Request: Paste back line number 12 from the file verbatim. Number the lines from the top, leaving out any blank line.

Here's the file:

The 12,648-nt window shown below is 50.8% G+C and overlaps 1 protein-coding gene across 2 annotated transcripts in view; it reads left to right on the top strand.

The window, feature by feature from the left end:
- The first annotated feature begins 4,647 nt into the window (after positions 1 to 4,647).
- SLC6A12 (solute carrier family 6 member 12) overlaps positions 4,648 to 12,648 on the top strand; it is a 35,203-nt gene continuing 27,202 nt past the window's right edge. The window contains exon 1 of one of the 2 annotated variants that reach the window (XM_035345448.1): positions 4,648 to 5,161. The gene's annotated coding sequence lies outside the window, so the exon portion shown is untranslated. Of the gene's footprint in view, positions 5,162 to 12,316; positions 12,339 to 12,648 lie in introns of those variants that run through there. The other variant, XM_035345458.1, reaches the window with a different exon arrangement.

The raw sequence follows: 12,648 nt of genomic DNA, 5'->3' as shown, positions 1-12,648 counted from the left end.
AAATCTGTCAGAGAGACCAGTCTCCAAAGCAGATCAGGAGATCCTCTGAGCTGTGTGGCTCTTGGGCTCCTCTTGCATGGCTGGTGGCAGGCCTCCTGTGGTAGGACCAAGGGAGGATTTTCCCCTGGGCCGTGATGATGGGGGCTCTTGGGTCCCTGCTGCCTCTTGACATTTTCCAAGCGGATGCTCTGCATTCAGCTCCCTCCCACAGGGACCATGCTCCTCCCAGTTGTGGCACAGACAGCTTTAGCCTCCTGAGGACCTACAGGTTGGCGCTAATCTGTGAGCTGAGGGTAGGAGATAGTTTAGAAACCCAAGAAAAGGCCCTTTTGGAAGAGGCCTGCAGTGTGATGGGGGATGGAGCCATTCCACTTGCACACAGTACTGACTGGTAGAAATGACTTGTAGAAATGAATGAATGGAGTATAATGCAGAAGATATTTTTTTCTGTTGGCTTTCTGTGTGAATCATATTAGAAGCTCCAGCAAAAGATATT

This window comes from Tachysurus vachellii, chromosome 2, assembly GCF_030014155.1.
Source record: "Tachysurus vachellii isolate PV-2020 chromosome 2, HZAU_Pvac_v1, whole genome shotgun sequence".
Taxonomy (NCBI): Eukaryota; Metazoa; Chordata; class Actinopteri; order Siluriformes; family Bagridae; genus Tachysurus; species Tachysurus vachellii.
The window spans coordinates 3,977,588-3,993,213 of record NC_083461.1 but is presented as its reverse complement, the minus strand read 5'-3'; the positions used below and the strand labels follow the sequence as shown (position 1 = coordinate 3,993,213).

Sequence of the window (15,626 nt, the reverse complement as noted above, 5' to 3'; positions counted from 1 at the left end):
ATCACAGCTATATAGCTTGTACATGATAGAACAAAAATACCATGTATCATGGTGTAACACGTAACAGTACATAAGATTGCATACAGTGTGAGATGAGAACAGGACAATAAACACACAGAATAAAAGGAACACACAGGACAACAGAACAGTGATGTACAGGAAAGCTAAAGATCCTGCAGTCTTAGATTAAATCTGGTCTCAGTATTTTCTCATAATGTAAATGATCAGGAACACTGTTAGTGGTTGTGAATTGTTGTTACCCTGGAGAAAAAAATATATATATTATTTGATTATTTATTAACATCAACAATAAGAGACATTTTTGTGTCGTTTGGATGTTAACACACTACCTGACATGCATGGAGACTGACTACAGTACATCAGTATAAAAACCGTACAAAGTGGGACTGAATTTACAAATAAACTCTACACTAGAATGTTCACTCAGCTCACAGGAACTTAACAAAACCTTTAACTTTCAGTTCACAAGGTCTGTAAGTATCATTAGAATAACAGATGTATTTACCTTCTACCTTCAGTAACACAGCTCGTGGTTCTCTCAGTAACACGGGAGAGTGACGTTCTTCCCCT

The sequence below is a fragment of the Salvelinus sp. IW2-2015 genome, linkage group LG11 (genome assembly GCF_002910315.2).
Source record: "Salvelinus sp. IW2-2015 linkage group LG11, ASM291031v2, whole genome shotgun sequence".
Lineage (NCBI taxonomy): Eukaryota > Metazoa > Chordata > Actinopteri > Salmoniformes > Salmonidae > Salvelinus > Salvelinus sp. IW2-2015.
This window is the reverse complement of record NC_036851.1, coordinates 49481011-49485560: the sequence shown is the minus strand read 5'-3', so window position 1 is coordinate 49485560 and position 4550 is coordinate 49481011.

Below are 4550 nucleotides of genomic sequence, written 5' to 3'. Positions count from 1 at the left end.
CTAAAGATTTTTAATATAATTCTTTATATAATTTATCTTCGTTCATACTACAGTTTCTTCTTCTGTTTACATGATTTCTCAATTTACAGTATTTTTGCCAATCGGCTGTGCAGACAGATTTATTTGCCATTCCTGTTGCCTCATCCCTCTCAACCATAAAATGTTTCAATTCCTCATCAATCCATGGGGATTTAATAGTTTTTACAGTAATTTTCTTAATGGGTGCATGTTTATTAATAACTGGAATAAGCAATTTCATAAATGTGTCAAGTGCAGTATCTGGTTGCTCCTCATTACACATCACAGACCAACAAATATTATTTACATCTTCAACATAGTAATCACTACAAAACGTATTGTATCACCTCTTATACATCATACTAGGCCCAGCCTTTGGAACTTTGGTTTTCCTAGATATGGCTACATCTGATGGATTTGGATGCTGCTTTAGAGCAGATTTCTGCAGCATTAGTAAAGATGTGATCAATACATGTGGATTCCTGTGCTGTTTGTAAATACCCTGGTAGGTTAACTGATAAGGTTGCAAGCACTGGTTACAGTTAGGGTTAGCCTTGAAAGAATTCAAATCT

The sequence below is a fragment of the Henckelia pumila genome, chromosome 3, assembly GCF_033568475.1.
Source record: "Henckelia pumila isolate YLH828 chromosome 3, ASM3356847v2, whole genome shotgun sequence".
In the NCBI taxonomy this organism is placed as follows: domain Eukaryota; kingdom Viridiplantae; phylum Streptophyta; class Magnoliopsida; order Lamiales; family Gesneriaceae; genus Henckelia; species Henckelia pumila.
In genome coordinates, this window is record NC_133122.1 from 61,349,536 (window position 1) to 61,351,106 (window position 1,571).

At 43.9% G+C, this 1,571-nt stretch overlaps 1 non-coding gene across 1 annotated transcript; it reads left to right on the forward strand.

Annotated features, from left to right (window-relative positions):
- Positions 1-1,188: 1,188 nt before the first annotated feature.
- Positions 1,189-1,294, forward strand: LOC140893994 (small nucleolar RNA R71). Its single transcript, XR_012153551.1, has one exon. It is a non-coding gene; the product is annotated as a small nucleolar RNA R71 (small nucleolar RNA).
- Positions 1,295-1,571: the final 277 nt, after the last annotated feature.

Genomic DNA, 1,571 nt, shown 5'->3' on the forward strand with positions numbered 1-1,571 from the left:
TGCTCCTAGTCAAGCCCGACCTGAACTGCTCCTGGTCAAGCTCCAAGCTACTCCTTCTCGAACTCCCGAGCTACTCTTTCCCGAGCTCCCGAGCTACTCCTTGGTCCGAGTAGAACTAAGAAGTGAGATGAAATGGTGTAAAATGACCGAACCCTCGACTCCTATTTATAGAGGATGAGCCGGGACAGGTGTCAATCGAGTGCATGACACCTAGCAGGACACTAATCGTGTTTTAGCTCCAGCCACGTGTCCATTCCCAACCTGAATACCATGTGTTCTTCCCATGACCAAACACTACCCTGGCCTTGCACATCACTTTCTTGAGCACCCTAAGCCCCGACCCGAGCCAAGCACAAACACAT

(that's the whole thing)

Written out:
ATCACAGCTATATAGCTTGTACATGATAGAACAAAAATACCATGTATCATGGTGTAACACGTAACAGTACATAAGATTGCATACAGTGTGAGATGAGAACAGGACAATAAACACACAGAATAAAAGGAACACACAGGACAACAGAACAGTGATGTACAGGAAAGCTAAAGATCCTGCAGTCTTAGATTAAATCTGGTCTCAGTATTTTCTCATAATGTAAATGATCAGGAACACTGTTAGTGGTTGTGAATTGTTGTTACCCTGGAGAAAAAAATATATATATTATTTGATTATTTATTAACATCAACAATAAGAGACATTTTTGTGTCGTTTGGATGTTAACACACTACCTGACATGCATGGAGACTGACTACAGTACATCAGTATAAAAACCGTACAAAGTGGGACTGAATTTACAAATAAACTCTACACTAGAATGTTCACTCAGCTCACAGGAACTTAACAAAACCTTTAACTTTCAGTTCACAAGGTCTGTAAGTATCATTAGAATAACAGATGTATTTACCTTCTACCTTCAGTAACACAGCTCGTGGTTCTCTCAGTAACACGGGAGAGTGACGTTCTTCCCCT